You tell a little Japanese kid the same thing, and they think: “Oh NO! I must work harder and adhere to the physical ideal that society expects of me!! I will now do 8,732 push-ups and eat nothing but dried krill until I lose that .023 of a kilogram!!”

    Is that racist? Or just a reflection of the wonderful and interesting differences between our two cultures? Of course I’m generalizing, and pandering to stereotypes. But that’s just always how I imagine it.

    I’ll shut up now. [hides] :(

  22. I have a WiiFit, and I totally agree with bug_girl’s assessment. In fact, I got so sick of the stupid computer whining at me that I just stopped doing the little test at the beginning, just so it wouldn’t whine about tiny fluctuations in my weight. It’s stupid, but you could try that — just jump straight into the exercises.

  23. I easily ingest and excrete 10+ lbs. of matter daily, and on most days, in nearly equal amounts. But, I don’t do both simultaneously. James K is right: a moving average is more appropriate. One can notice a definite trend to the stock market over the period of a year or so, but you can’t infer that trend as it’s happening by focusing on the day-to-day fluctuations.

    “A 2 lbs difference is just water weight.”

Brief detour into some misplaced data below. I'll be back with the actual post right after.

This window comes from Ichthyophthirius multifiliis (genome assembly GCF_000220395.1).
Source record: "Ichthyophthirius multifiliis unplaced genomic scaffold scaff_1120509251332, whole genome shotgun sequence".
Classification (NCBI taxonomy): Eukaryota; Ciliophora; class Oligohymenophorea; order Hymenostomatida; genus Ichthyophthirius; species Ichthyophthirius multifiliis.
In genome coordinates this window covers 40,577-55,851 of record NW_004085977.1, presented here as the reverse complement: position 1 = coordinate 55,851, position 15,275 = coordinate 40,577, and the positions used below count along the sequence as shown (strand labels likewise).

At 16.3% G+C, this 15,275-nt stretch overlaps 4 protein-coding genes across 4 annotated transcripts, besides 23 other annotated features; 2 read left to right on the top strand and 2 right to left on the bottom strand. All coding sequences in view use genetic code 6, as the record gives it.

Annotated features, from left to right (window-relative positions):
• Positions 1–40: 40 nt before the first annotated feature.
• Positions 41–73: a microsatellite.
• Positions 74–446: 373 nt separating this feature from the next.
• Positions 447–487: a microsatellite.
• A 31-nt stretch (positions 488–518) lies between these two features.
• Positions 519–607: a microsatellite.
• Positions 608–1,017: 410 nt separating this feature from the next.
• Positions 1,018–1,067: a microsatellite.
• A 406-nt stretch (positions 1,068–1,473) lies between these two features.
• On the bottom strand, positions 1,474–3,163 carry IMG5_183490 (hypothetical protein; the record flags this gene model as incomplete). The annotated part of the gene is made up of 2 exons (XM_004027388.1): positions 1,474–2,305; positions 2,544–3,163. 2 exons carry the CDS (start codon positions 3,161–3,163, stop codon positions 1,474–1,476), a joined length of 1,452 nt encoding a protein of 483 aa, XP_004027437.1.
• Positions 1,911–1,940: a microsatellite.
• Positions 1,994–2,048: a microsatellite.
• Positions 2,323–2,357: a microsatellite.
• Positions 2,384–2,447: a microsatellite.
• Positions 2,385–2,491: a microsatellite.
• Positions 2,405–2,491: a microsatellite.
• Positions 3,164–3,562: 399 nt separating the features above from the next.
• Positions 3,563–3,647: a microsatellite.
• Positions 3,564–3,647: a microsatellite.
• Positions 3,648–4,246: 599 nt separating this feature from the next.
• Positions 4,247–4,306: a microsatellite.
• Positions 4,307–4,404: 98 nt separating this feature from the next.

Aren’t humans something like 70% water? I’m carrying well over 100 lbs of water weight! On a day-over-day basis, isn’t a 2-lb difference more likely to be attributable to the fact that I don’t have bowel movements on a rigid schedule?

  24. I don’t use the Wii for exercise at all, only for gaming (Mario FTW!). The only times I may be doing some kind of exercise is if I play one of those tiresome minigame collections which forces you to shake your arm so quickly that at the end it feels like your arm is dead.

  25. @IBY: “I play one of those tiresome minigame collections which forces you to shake your arm so quickly that at the end it feels like your arm is dead.”

    And that is different from masturbation…how?


  26. I’m a guy. I weigh myself obsessively every morning. Same time every morning. (…right after voiding waste. ;-)

    My weight fluctuates 4 pounds easily — for no particularly good or obvious reason. You just need to learn to ride over transients. It’s only an average over several days that has any meaning given the half-pound precision that my scale gives me.

    And as for WiFit… My yoga instructors had a fit when I described it to them. >;-> Competitive numeric scores for yoga performance is SO… …NOT Proper Yoga. >;->